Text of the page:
Art & History Museums of Maitland
Building Name: Art & History Museums of Maitland
Address: 231 W Packwood Ave, Maitland, FL 32751
Link to location on Google Maps: Art & History Museums of Maitland - Google Maps
Year Built: Opened 1937
Architect of Record: Jules Andre Smith
Design Architect (if different): -
General Contractor: F.A. Heigel
Other Contributers: Landscape Design: M.J. Daetwyler, Mulford B. Foster, and Hughes Planting. Architectural contributors: Attilio “Duke” Banca, Ralph Ponder
Noteworthy Architectural Features: Structures covered In Mayan ornamentation throughout a campus of artists’ studios with galleries, classroom, outdoor chapel and event spaces. Residencies for artists are awarded annually, providing the public, an opportunity to see the creative process in action.
How to Visit: open Thursday, Friday, Saturday and Sunday from 11-4pm
Architectural Style: Mayan Revival Art Deco architecture
The Research Studio at Maitland, Florida, is an outstanding example of Mayan Revival Art Deco architecture in the U.S., completed under the guidance of architect and artist Jules Andre Smith (1880-1959), with the funding of his patron Mary Louise Curtis Bok (1876-1970). This artist’s colony differs from others in its interpretation of Mayan, Asian, Christian, and Buddhist icons, etched in concrete as reliefs and sculpture, and painted in murals throughout the campus. All of the art was created on site by Andre and the resident artists and then installed, using the buildings and the landscape as their creative canvas. This eclectic collection demonstrates Smith’s admiration of artistic and cultural achievements of the past combined with his own unique worldview.
The Maitland Art Center consists of two separate sites designed by Smith: a Studio complex and Gallery started in 1937 and a Chapel and Recreation Area located across the street. Smith continually added to the site over the next two decades, adding more sculptures and reliefs until his death. In 1969, the City of Maitland purchased the profusely decorated Research Studio to save it from demolition. In 2015, the National Park Service recognized this unique artists’ retreat as a National Historic Landmark, the only one in Orange County and the surrounding four county area.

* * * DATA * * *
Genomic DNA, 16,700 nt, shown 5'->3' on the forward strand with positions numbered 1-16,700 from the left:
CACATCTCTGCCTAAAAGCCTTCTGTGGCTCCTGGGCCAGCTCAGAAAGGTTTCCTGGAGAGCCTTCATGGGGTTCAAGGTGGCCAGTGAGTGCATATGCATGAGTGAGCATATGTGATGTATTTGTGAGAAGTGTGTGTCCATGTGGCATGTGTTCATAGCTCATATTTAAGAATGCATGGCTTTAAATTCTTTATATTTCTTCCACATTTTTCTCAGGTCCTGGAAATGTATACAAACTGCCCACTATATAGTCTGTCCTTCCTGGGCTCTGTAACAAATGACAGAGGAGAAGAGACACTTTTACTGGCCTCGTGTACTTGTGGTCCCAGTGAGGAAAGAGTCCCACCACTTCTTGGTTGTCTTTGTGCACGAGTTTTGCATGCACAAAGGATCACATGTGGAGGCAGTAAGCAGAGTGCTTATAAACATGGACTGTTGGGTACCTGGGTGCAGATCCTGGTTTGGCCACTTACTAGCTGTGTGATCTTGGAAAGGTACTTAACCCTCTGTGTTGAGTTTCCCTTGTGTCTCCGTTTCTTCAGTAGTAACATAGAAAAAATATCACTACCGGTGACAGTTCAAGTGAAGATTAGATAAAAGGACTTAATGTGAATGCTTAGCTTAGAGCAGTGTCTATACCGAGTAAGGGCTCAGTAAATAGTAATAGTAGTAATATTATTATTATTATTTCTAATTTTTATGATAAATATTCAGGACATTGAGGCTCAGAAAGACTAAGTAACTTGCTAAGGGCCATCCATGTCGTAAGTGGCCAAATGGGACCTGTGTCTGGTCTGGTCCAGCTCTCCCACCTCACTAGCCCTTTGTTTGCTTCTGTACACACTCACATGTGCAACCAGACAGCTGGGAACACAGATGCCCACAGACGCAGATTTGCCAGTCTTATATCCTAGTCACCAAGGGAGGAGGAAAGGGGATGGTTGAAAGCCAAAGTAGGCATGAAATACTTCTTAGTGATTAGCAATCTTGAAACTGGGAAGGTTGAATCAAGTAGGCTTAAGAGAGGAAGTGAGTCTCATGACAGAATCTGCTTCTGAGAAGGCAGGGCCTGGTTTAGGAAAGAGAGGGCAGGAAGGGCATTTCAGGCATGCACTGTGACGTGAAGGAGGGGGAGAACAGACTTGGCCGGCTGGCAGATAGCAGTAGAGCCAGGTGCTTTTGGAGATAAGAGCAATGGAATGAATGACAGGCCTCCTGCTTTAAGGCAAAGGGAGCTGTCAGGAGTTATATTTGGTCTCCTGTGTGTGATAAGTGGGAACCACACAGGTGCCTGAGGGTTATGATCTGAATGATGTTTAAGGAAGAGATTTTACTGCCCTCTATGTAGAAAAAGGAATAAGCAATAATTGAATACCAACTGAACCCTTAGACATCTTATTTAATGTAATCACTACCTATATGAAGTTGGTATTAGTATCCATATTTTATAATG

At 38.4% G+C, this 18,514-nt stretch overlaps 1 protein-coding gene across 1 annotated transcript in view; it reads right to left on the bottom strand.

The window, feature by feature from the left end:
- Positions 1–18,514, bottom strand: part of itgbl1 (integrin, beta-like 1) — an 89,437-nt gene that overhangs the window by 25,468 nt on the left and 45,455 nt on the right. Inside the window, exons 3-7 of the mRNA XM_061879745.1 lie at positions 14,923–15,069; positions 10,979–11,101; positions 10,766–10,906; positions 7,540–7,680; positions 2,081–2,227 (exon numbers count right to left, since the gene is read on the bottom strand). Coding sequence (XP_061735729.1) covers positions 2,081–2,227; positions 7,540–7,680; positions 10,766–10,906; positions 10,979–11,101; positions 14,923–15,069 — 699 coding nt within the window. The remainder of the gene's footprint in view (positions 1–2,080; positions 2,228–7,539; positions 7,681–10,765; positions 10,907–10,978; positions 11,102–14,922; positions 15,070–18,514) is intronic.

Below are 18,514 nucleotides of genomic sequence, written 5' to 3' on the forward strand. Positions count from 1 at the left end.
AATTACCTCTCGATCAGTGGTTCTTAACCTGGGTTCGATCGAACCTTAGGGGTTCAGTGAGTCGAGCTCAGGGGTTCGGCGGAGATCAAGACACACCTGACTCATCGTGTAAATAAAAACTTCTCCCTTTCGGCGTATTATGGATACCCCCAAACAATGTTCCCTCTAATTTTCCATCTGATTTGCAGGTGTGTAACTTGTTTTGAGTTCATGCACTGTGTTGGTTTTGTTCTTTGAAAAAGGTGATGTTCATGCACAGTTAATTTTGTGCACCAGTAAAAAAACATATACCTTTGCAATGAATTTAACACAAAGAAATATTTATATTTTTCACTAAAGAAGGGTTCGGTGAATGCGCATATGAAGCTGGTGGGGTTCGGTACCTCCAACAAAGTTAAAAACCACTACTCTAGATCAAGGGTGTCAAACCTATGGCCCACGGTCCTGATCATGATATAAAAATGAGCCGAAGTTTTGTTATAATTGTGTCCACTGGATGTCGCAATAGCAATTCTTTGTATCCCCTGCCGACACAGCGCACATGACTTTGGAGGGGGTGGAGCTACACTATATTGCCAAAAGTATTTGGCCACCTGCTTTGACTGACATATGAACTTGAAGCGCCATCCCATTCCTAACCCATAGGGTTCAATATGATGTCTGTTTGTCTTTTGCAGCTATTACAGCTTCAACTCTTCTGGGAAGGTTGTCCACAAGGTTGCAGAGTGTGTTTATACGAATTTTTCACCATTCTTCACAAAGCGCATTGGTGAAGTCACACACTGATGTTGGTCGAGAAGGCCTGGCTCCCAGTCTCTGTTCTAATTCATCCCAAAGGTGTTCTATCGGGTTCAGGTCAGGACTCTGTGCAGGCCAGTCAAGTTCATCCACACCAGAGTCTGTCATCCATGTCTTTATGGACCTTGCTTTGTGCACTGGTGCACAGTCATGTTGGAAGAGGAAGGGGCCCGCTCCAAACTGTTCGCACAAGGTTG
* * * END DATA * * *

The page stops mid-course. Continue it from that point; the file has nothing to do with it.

His creation of “scenes” as a stage designer informed the architectural composition of the Research Studio. Each space unfolds before the viewer in turn, with foreground, background, and subject defined by the decorative sculpture, loggias, courtyards, and landscape features. The site includes eleven buildings, including a Central Garden Courtyard, Andre’s own home and studio, and a gallery building and tower surrounding a courtyard dedicated to actress Annie Russell. A number of other buildings were constructed to accommodate the creative and practical components of daily life at the Research Studio, including five separate studios surrounding an enclosed courtyard, with a nearby rectory or kitchen, as well as a dining room, garage, and gatehouse. The gallery, with its cantilevered window overlooking the central gardens, also featured an innovative “Laboratory Gallery” distinguished by a series of separate lighted stalls for each artwork, inspired by zoological displays. In constructing the site, Smith was assisted by Attilio “Duke” Banca, Ralph Ponder, and builder F.A. Heigel, with M.J. Daetwyler, Mulford B. Foster, and Hughes Planting contributing to the landscape design.